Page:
Issue: June 2013
Holly Stuart Hughes
Creative Director:
Darren Ching
Photo Editor:
Amy Wolff
Publishing Company:
Emerald Expositions

Designing a cover is never an easy proposition and that is especially true when it’s your most important issue of the year. What’s more, if your audience is comprised of professional photographers then the cover image has to be flawless. PDN understands that, and labored to find a near-perfect image for its Photo Annual issue.

The Photo Annual runs every June, and offers an eclectic mix of the best photos of the year from  several categories. This year Nadav Kander’s portrait of actor Bertie Carvel, from The New York Times Magazine adorns PDN’s franchise issue.

A lot of questions go into planning the Photo Annual. Editor Holly Stuart Hughes says, “We can’t we repeat ourselves, so we have to ask: When did we last have a portrait on the cover? When did we last run a black and white image? We also have to ask: Is it surprising?”

PDN takes a democratic approach in selecting its covers. For the 2013 Photo Annual creative director Darren Ching says, “We worked from a list of 18 potential cover images. In a dialogue between the editorial, photo, art departments and our publisher we discussed the merits and problematics of the images until there was a strong consensus.”

PDN has another unique challenge–trim size and its square format. Photo editor, Amy Wolff suggests this helped narrow the selection some because some images wouldn’t work if they were framed in a square perspective. “We initially look for images that can be cropped without changing them too much,” she says.

PDN also credits its audience as inspiration for the cover. “They are visually sophisticated and more interested in a beautiful image than a famous face,” Wolff says.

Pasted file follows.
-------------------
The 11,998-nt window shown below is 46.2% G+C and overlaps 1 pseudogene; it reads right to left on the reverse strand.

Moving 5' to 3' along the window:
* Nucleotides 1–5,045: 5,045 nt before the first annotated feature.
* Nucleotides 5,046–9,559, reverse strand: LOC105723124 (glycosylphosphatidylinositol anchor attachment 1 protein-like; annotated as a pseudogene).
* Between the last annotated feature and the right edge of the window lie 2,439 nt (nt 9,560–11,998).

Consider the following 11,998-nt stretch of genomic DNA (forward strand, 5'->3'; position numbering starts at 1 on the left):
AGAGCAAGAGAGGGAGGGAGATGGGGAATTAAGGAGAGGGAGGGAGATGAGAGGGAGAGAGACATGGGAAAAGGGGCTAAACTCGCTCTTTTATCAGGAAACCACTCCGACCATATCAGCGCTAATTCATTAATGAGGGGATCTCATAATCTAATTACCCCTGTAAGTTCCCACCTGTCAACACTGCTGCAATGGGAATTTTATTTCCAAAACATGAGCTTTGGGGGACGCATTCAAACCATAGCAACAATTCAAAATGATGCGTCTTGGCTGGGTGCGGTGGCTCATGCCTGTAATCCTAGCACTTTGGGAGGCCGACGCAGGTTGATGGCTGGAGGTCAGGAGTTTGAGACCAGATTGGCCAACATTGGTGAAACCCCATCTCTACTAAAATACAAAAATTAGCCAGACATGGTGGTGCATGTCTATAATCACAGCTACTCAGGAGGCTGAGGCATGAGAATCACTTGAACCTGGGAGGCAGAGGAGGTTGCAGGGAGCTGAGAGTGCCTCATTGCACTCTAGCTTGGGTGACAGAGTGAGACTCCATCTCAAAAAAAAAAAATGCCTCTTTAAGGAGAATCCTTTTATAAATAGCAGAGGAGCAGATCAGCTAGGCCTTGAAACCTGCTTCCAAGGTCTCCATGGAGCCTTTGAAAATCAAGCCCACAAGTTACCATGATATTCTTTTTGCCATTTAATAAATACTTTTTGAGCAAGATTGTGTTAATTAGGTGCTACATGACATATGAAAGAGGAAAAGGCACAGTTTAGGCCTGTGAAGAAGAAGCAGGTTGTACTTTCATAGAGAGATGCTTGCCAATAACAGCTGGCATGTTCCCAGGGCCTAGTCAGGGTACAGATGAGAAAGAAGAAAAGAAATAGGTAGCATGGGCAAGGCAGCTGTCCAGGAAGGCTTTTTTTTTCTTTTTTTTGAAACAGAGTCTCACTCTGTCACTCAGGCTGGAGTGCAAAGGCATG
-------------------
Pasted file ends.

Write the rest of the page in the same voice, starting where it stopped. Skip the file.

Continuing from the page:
“Beautiful photo choice from a stunning New York Times Magazine photo essay, and photographer Nadav Kander is a perfect choice for a ‘best of’ (creative year 2012) issue. I think this particular photo even tapped into the zeitgeist of 2012–a year when The Artist won the Academy Award for Best Picture.”

“The composition, typefaces and understated color used for cover lines feel both modern and elegant, complementing the photograph perfectly.”

“Maybe no color band or taglines at the top? Part of PDN’s large size and excellent paper quality is the drama they can offer printed photography and the bar slightly impedes this effect.”

“One ‘wish list’ item: I wonder if subscribers could get a version with no secondary cover lines? I know I’d love to see that in my mailbox!”

-Dave McKenna, Art Director, 5280

“This is a perfect magazine cover image: Surprising, stylish, fun, engaging and artful—all at the same time. And the image works well with the PDN logo and surrounding coverlines. I love the way they used different shades of grey to play off the black and white photo. And the cover typography is restrained, so it accents the photograph instead of competing with it.”

“There are some things about the typography and the use of color that I think could have been done differently. The type size and the use of blue seems somewhat random to me. I think they could have gone all grey with the type, or else used more color, or used the blue on one of the left-hand headlines.”

-Robert Newman, Creative Consultant, Robert Newman Design

Have a unique “cover” story? Contact associate editor Casey Welton at

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